Mark Zuckerberg has showcased the "Facebook phone" as he revealed the social networking site could now become the central feature on Android mobiles.
At a highly-anticipated event at the company's Menlo Park headquarters in California, he said consumers would be offered something far more than an "ordinary app" - an entirely "new experience" called Home.
He said: "We are not building a phone and we are not building an operating system, but we are are building something that is a whole lot deeper than an ordinary app."
Wearing one of his customary hooded jumpers, Mr Zuckerberg gave a relaxed presentation telling his audience: "We're really proud of Home and we're excited to get it in your hands ... we think that this is the best version of Facebook there is."
He was joined by Peter Chou, the chief executive of handset maker HTC, to reveal the companies' collaboration to produce HTC First - the only phone which will come with Facebook Home already installed.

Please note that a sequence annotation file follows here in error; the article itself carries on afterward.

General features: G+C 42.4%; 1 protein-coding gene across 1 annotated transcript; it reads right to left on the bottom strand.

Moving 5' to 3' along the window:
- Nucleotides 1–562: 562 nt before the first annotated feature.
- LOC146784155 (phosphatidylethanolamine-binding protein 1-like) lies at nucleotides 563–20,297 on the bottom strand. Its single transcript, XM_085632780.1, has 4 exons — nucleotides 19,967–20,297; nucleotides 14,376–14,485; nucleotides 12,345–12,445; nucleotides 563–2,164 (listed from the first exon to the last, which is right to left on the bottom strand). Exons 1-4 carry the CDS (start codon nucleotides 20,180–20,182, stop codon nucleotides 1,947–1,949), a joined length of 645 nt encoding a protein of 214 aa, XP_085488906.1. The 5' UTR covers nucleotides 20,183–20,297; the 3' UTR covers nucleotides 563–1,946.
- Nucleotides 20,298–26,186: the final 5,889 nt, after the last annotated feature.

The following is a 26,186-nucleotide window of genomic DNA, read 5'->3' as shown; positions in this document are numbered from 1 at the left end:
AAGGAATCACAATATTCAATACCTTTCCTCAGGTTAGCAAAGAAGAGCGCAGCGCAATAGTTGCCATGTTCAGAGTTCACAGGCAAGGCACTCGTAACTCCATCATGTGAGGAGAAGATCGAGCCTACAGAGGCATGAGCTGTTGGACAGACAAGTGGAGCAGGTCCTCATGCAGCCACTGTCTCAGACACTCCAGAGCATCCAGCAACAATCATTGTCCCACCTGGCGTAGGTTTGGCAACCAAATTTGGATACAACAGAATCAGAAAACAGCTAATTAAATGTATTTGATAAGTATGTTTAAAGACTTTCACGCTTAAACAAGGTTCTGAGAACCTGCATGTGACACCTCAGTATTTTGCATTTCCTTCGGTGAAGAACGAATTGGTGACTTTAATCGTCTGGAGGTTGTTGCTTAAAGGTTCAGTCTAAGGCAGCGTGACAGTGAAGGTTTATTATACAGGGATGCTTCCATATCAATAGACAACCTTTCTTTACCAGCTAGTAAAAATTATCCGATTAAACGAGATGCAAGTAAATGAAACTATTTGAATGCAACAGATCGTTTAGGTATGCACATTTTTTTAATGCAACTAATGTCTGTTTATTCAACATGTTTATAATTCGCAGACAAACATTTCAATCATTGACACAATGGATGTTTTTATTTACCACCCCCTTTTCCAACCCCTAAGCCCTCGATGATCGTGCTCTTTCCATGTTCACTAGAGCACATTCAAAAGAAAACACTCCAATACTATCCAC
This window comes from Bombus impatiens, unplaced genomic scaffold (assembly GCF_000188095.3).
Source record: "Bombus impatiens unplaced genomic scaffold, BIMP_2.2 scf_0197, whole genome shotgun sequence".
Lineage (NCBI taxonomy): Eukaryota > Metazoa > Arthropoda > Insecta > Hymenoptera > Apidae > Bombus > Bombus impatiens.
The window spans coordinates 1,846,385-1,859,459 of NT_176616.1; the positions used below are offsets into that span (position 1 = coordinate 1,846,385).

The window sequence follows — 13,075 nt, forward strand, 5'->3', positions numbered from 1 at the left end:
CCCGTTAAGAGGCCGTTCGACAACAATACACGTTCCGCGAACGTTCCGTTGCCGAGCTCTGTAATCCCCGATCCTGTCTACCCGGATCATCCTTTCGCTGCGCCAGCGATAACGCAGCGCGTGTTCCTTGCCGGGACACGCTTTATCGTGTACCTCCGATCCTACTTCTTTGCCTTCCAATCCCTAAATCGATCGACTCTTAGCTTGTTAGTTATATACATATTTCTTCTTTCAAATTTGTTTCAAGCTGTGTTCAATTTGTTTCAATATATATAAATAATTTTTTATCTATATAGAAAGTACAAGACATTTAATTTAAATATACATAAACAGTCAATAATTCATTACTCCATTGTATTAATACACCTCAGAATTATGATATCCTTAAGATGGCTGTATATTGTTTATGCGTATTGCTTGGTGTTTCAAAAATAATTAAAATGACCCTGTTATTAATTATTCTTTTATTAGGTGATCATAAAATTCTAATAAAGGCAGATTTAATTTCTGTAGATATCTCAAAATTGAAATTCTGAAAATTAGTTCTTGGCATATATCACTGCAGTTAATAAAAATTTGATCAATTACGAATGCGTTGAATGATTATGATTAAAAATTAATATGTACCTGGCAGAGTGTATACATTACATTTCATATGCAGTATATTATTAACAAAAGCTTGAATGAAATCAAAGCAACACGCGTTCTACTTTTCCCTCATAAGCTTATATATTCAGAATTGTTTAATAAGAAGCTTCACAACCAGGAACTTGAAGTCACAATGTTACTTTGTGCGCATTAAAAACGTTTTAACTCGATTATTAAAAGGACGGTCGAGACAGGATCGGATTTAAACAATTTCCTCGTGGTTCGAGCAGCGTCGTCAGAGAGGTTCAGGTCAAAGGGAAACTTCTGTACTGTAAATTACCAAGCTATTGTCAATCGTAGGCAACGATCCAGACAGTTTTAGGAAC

In a short explanation of how Home would work, Mr Zuckerberg said: "The homescreen is really the soul of your phone. You look at it about a hundred times a day. It sets the tone for your whole experience and we think it should be deeply personal. So today we're going to talk about this new experience for your phone. It's a family of apps and you can install it and it becomes the home of your phone.''
In a short demonstration, Mr Zuckerberg showed viewers how the new product would appear on the homescreen of an Android phone and offered users the "highest quality experience''.
He added: "At one level, this is just the next mobile version of Facebook but at a deeper level, I think that this can start to be a change in the relationship that we have with how we use these computing devices. For more than 30 years computers have mostly just been about tasks and they had to be... but the modern computing device has a very different place in our lives.
"It's not just for productivity and business although it's great for that too. It's also for making us more connected, more social, more aware. And Home, by putting people first, and then apps, by flipping the order is one of many small but meaningful changes in our relationship with technology.''